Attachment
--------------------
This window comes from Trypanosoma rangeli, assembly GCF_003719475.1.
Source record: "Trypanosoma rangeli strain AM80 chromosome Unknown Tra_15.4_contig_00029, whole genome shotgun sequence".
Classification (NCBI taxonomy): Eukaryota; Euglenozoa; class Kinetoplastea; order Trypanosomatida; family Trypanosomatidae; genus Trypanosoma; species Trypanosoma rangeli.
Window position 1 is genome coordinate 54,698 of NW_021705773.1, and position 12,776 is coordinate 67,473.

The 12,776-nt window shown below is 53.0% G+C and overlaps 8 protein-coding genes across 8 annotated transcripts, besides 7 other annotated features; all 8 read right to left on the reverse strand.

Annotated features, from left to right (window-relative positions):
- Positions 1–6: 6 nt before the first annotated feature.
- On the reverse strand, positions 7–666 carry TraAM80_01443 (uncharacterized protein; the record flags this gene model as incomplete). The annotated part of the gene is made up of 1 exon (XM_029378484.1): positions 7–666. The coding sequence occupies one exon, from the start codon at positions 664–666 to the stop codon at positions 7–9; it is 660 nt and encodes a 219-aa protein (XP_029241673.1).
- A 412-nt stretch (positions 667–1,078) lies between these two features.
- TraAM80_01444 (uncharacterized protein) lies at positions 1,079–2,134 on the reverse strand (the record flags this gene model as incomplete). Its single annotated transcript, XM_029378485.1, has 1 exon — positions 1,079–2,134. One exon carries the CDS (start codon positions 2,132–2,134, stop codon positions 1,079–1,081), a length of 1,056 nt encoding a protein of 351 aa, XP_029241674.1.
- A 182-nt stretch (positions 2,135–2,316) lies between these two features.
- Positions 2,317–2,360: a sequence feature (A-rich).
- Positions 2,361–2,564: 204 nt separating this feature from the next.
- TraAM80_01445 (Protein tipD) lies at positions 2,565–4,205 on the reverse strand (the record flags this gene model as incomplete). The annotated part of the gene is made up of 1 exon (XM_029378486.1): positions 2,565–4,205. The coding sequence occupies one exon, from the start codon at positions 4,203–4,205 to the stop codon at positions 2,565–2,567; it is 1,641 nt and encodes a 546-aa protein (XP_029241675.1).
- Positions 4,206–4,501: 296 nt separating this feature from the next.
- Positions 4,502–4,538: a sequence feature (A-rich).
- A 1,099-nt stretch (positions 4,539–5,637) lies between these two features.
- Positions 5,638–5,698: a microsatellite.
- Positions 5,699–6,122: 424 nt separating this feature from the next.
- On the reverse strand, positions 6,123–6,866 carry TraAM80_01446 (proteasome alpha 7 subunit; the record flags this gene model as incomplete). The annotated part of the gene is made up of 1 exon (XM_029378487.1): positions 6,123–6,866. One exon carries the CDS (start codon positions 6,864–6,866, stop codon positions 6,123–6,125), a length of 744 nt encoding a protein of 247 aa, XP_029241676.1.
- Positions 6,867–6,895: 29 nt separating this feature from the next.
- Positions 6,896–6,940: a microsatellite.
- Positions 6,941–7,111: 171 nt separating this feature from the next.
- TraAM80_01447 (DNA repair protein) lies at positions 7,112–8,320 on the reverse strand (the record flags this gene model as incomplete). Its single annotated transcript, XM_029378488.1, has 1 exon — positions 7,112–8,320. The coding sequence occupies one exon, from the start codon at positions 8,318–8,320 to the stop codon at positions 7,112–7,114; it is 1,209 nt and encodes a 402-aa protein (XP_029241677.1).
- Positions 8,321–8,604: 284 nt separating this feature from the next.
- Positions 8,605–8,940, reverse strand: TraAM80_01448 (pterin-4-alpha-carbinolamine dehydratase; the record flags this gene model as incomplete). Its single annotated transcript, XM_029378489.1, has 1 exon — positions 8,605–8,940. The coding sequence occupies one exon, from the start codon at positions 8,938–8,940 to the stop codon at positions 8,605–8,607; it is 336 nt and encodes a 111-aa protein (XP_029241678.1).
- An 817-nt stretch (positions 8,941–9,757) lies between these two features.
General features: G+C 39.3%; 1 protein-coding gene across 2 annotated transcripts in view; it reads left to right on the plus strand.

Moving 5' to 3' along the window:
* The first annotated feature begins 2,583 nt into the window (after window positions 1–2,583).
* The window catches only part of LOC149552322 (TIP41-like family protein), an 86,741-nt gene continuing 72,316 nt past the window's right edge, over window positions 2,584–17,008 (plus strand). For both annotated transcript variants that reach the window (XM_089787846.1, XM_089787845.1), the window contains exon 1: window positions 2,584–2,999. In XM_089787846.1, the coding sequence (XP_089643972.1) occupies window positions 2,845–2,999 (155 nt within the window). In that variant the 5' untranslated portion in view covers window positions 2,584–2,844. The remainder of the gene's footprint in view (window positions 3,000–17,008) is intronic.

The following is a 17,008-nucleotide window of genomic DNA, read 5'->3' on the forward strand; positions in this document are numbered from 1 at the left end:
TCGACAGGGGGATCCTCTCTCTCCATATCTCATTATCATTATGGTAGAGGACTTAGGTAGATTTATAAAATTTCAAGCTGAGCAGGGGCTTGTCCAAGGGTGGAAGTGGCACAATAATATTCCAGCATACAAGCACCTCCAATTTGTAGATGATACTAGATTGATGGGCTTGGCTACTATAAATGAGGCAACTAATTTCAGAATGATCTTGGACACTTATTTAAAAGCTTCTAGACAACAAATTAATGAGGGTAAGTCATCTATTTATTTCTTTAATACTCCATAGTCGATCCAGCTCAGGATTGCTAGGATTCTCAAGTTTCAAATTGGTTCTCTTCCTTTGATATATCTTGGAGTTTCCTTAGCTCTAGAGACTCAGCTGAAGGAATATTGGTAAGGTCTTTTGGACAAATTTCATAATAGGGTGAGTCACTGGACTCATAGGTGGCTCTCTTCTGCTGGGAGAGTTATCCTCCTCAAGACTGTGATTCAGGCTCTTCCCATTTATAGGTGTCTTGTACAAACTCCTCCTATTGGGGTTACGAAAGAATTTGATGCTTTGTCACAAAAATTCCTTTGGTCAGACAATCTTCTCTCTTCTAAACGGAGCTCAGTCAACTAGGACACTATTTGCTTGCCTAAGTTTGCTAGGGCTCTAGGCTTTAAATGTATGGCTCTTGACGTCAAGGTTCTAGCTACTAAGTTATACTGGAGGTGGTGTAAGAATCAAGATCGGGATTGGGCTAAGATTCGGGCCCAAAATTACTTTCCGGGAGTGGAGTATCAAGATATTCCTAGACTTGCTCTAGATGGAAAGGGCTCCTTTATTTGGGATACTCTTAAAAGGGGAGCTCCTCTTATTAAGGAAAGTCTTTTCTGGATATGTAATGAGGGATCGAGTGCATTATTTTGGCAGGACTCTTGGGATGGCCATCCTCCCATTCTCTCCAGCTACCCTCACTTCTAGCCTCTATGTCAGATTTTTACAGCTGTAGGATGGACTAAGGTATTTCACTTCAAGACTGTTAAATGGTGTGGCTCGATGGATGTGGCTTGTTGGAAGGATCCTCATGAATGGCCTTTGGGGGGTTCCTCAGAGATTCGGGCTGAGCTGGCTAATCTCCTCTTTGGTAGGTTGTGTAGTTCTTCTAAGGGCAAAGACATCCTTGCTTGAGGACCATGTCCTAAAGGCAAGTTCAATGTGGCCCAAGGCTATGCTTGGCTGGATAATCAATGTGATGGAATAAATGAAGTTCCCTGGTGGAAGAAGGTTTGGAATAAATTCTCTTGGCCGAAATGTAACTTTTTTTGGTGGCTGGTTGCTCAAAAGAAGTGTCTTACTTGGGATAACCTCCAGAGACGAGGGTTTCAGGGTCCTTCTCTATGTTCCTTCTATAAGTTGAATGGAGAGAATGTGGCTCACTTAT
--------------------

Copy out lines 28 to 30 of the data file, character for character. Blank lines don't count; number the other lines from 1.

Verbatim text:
General features: G+C 39.3%; 1 protein-coding gene across 2 annotated transcripts in view; it reads left to right on the plus strand.

Moving 5' to 3' along the window:
* The first annotated feature begins 2,583 nt into the window (after window positions 1–2,583).